Buster Keaton, Buster Keaton Jr., Joe Keaton, and Natalie Talmadge in Our Hospitality (1923)


(director: John Blystone/Buster Keaton; screenwriters: Jean Havez/Joseph Mitchell/Clyde Bruckman; cinematographer: Gordon Jennings/Elgin Lessley; cast: Buster Keaton (William McKay), Natalie Talmadge (Virginia Canfield), Buster Keaton, Jr. (The Baby), Joe Keaton (Lem Doolittle), Kitty Bradbury (Aunt Mary), Joe Roberts (Joseph Canfield), Craig Ward (Lee Canfield), Ralph Bushman (Clayton Canfield), Edward Coxen (John McKay), Jean Dumas (Mrs. McKay), Monte Collins (Reverend Benjamin Dorsey), James Duffy (Sam Gardner); Runtime: 70; MPAA Rating: NR; producer: Joseph M. Schenck; Kino Video; 1923-silent)
“Buster Keaton’s second feature as an independent is a gem.”

Reviewed by Dennis Schwartz

Buster Keaton’s second feature as an independent is a gem. It’s a very funny satire of the Hatfield and McCoy family feud, substituting the Canfields and the McKays. It’s set in the Old South in the early 1800s, so to keep it authentic looking Buster built a genuine replica of an early steam locomotive, the “Stephenson Rocket,” and also the very first bicycle called the “Gentleman’s Hobby-Horse.” His penchant for meticulous detail is also with the period costumes and the different kind of pistols used at the time. Buster’s athleticism shines in a number of sketches, especially in the daring acrobatic rescue of the heroine from a waterfall (actually California’s Truckee River). Known for doing all his own stunts, Buster really shines here. The heroine, Virginia Canfield, is played by Natalie Talmadge (the sister of silent screen great Norma and Buster’s real-life wife).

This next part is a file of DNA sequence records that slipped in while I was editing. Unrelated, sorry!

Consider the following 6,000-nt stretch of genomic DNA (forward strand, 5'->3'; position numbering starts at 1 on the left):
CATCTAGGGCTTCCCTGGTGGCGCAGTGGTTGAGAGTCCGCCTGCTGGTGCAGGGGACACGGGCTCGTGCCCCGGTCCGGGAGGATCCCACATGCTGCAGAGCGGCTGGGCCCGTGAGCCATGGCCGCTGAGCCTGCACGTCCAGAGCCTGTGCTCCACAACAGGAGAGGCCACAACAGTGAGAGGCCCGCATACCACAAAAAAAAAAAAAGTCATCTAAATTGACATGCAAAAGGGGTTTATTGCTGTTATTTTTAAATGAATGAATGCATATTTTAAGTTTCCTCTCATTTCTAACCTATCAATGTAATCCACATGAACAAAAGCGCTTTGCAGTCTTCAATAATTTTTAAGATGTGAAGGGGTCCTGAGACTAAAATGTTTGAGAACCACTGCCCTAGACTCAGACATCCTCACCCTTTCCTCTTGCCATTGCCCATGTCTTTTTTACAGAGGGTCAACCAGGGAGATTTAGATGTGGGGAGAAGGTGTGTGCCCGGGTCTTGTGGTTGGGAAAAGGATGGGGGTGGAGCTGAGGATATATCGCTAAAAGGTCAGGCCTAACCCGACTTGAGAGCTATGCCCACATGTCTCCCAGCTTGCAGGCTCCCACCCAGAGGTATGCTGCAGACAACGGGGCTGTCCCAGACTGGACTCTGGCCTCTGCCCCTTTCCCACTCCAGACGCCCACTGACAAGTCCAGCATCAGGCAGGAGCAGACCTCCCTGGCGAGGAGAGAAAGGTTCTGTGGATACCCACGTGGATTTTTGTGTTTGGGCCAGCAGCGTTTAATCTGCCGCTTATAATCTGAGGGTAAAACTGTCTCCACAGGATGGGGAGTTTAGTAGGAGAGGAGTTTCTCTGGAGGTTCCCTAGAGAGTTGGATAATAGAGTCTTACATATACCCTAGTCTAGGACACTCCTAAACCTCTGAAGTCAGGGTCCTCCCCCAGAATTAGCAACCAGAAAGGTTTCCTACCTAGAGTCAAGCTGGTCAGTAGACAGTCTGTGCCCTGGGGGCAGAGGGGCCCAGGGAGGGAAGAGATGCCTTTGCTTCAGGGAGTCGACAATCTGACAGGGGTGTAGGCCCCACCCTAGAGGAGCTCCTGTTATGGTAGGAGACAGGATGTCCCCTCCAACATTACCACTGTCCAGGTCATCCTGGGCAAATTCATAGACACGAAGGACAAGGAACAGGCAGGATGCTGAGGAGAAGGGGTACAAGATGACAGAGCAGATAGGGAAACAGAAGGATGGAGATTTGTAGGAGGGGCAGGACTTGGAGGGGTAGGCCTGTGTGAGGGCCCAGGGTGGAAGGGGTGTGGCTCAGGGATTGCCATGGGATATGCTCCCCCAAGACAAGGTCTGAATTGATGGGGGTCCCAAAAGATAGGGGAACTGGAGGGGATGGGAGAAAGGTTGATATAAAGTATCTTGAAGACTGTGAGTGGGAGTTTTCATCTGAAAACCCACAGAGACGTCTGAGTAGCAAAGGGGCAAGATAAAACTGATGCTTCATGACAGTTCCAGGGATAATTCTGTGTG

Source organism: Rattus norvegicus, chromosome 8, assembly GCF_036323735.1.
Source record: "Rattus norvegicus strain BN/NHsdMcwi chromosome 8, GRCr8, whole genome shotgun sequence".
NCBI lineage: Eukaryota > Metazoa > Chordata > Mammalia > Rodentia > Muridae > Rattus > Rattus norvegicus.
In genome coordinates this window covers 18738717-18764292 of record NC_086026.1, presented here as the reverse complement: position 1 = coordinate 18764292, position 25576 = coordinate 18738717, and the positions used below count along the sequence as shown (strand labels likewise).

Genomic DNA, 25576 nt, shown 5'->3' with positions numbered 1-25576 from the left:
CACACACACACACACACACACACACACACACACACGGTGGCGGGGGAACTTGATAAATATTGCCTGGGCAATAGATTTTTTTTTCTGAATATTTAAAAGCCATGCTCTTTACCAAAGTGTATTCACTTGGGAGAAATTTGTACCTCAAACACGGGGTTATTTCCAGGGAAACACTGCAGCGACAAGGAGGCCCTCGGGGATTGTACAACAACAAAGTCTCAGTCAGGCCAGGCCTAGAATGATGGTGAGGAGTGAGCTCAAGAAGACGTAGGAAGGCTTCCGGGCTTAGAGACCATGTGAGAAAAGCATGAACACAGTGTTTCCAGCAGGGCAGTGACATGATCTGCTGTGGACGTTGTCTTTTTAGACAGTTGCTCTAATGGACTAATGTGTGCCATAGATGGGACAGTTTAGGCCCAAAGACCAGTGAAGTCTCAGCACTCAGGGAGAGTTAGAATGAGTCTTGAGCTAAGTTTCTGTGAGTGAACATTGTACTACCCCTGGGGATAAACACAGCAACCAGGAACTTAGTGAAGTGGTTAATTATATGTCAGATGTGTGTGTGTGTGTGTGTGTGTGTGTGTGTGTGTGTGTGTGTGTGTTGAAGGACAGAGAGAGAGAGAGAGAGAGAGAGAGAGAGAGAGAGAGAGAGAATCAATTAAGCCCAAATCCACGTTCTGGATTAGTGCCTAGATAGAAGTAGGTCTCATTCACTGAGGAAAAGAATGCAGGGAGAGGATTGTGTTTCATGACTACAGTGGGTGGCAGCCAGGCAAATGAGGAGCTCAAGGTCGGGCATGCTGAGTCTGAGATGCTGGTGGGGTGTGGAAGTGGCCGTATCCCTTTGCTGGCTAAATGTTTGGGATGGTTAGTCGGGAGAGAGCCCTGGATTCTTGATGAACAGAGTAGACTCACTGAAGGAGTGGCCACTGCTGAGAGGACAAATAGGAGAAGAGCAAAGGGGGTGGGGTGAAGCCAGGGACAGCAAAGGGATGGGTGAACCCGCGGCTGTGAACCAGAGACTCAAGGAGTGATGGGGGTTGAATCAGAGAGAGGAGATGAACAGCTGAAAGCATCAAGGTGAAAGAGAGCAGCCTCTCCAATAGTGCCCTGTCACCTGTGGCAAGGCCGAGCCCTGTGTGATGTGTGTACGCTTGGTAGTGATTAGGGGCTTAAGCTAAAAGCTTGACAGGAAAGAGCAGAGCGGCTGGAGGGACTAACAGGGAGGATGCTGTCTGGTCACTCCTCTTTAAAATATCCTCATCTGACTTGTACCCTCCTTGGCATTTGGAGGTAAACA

The prologue is set in 1810, where John McKay is killed in his cabin during a shootout with the rival Canfields. His widow leaves with her infant son (Buster’s real one-year-old) for NYC. When mom dies, he’s raised by his aunt. In 1831, the now adult Buster is informed of his inheritance of his family’s estate and takes a train trip (Buster’s dad Joe is the engineer) down South to his family’s birthplace to see what he inherited (it will turn out to be a rundown shack). During the arduous and bumpy train trip he meets a pretty young lady,Virginia, returning to her hometown of Rockville after a visit to NYC and she invites him to dinner. They don’t realize that they are from feuding families, but her father Joseph and two brothers do. Dad offers Buster “our hospitality,” Southern style, which means he’s safe while in the house but not when he leaves. Buster contrives to become a permanent guest, and when he’s forced to leave has to dodge the bullets from the Canfield males. Only after rescuing Virginia in the rushing river and marrying her, does the clan feud end.

This delightful adventure tale is up there with the greatest ever in comedies. It also did quite well at the box office, taking in a respectful half a million dollars.